Congress Must Act Now to Stop Bureaucratic Threats to Hunting and Fishing
H.R. 4089 Protects Sportsmen’s Rights on Public Lands from Gov Red Tape and Regulations
April 17, 2012
Today the House of Representatives will consider H.R. 4089
, the Sportsmen's Heritage Act of 2012
. The ability of sportsmen to hunt, fish and shoot on public lands is currently being threatened by actions of the Obama Administration and activist environmental groups. Proposals to block access to public land and ban certain types of ammunition would cost jobs and cause economic harm in rural America. H.R. 4089 seeks to protect hunting and fishing activities on public lands and protect the use of traditional ammunition and fishing tackle. Below are specific examples of how bureaucratic regulations are threatening the rights of sportsmen and why this bill is necessary.
Example #1: Groups Seeking EPA Ban on Traditional Ammunition and Fishing Tackle
- Despite a long-standing federal law banning the EPA from regulating lead ammunition, on March 13, 2012 the Center for Biological Diversity, along with over 100 other environmental groups, filed a petition with the Environmental Protection Agency (EPA) demanding a ban on all lead ammunition and lead in fishing tackle.
- A ban on lead bullets and tackle would increase costs for hunters, sport shooters, and fishermen; destroy jobs; and cause economic harm to the sportsmen and recreation industry.
- According to the National Shooting Sports Foundation Traditional Ammunition Economic Impact Study, banning the use of lead in ammunition could drive costs up to 190 percent more than traditional ammunition. The restriction will also lead to lost tax and licensing revenues due to decreased demand for hunting and recreational shooting activities. License fees and excise taxes on firearms, ammunition and tackle are the primary source of funds for most state wildlife agencies.
- H.R. 4089 would block an end-run around existing law and bar the EPA from banning such ammunition.
Example #2: BLM Considered Plan to Limit Shooting on Public Lands
- Last year, the Bureau of Land Management (BLM) considered a plan to limit target shooting in certain areas. A BLM spokesman told U.S. News and World Report that the proposed bans were being enacted in response to urbanites that “freak out” when they hear shooting on public lands. He also acknowledged that the impetus for this restriction was not rooted in safety, but rather it was introduced to reduce “social conflict.”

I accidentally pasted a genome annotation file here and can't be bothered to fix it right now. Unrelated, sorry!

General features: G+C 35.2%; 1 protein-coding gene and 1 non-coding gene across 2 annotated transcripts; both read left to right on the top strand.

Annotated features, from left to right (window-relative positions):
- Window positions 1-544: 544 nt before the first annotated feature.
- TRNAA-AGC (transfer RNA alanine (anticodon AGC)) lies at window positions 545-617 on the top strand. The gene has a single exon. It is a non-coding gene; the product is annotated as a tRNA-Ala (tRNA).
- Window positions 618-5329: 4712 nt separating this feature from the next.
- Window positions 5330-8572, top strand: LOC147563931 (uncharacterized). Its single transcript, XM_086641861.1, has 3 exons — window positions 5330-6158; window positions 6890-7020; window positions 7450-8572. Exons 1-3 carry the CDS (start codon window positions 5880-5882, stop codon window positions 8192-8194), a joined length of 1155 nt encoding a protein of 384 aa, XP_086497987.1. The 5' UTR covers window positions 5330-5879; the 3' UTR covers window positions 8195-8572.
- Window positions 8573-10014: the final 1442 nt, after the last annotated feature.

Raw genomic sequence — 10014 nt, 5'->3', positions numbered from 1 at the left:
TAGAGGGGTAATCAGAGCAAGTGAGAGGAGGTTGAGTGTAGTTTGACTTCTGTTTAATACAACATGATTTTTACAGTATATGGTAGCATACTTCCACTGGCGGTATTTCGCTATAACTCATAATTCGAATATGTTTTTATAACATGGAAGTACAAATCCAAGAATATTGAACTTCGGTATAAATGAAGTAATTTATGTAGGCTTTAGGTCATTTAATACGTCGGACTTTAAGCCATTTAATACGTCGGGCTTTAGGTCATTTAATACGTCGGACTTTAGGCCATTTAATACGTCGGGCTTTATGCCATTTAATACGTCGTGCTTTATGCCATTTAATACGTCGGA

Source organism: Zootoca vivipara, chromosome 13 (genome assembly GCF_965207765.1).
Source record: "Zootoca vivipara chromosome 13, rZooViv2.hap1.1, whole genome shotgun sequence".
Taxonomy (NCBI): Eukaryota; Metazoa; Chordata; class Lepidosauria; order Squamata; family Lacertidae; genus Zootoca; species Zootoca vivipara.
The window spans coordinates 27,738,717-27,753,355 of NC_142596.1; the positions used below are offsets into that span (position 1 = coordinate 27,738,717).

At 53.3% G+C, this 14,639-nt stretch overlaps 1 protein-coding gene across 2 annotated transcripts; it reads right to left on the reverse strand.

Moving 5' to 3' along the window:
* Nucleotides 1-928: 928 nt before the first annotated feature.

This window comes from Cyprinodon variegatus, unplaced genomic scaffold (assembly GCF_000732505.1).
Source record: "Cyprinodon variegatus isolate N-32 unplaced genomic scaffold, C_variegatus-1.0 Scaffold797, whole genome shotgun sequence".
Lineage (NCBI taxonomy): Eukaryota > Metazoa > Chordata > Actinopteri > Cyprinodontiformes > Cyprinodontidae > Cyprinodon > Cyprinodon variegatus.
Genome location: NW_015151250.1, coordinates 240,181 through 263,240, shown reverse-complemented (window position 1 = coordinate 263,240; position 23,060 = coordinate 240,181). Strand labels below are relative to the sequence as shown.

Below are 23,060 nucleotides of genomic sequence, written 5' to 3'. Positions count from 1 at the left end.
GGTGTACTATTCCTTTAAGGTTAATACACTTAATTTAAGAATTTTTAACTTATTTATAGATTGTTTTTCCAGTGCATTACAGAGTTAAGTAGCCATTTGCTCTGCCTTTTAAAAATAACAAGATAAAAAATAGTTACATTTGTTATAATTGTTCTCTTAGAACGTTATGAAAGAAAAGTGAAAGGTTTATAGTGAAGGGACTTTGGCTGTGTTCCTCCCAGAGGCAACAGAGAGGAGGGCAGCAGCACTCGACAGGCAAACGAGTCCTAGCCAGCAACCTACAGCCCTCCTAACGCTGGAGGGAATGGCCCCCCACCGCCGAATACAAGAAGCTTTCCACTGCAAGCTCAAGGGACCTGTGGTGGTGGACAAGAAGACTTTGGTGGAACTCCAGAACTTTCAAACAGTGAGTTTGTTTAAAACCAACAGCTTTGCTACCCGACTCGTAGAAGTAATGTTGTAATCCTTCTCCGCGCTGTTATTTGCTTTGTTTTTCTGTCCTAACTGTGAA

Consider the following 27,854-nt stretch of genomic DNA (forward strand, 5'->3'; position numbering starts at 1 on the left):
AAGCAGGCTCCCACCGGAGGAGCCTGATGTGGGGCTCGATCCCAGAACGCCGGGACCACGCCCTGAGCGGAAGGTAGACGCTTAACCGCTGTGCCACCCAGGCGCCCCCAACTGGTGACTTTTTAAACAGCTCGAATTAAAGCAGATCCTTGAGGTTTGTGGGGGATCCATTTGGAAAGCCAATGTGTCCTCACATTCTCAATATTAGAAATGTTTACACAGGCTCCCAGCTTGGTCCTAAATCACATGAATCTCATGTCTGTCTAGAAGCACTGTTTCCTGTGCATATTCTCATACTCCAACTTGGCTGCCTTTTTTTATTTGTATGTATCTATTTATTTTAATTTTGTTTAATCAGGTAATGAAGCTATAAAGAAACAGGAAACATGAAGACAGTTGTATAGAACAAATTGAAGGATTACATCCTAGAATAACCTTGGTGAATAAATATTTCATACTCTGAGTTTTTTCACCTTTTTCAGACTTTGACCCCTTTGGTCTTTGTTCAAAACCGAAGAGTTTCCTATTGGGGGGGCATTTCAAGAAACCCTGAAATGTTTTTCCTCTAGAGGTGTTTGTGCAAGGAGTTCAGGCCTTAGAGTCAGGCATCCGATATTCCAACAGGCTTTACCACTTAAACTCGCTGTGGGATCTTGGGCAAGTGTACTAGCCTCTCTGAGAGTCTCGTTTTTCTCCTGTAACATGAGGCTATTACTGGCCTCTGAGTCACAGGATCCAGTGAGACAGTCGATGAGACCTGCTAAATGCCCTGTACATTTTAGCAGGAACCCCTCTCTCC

- Following a public outcry, Secretary Salazar abandoned the draft plan, issuing a memo directing BLM to “take no further action to develop or implement” the draft policy on recreational shooting. However, nothing prevents a future bureaucratic maneuver to limit access.
- H.R. 4089 requires BLM to justify recreational shooting closures or restrictions on national monument lands for only reasons of national security, public safety or to comply with federal and state laws or regulations.
Example #3: Administration Considers Unnecessary Closures of Public Lands to Hunting and Shooting in Response to Litigation
- As a result of a ruling by the U.S. Court of Appeals, the Forest Service was forced to divert its resources into preparing costly paperwork (a Draft Supplemental Environmental Impact Statement) to evaluate a proposed ban on firearm hunting and snowmobile use on more than 66,500 acres in Michigan’s Huron-Manistee National Forest.
- A letter from organizations that represent millions of hunters clearly states “the ecological, cultural and economic importance of hunting to this region and the many decades of harmonious coexistence between firearm hunters and other recreationists on public lands throughout Michigan and across America.”
- H.R. 4089 would require federal land managers to support and facilitate use and access for hunting, fishing and recreational shooting on Forest Service and Bureau of Land Management land. This will prevent diversion of scarce conservation funds to answering nuisance lawsuits and costly paperwork and regulations that inhibit sporting activities.
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Jill Strait, Spencer Pederson or Crystal Feldman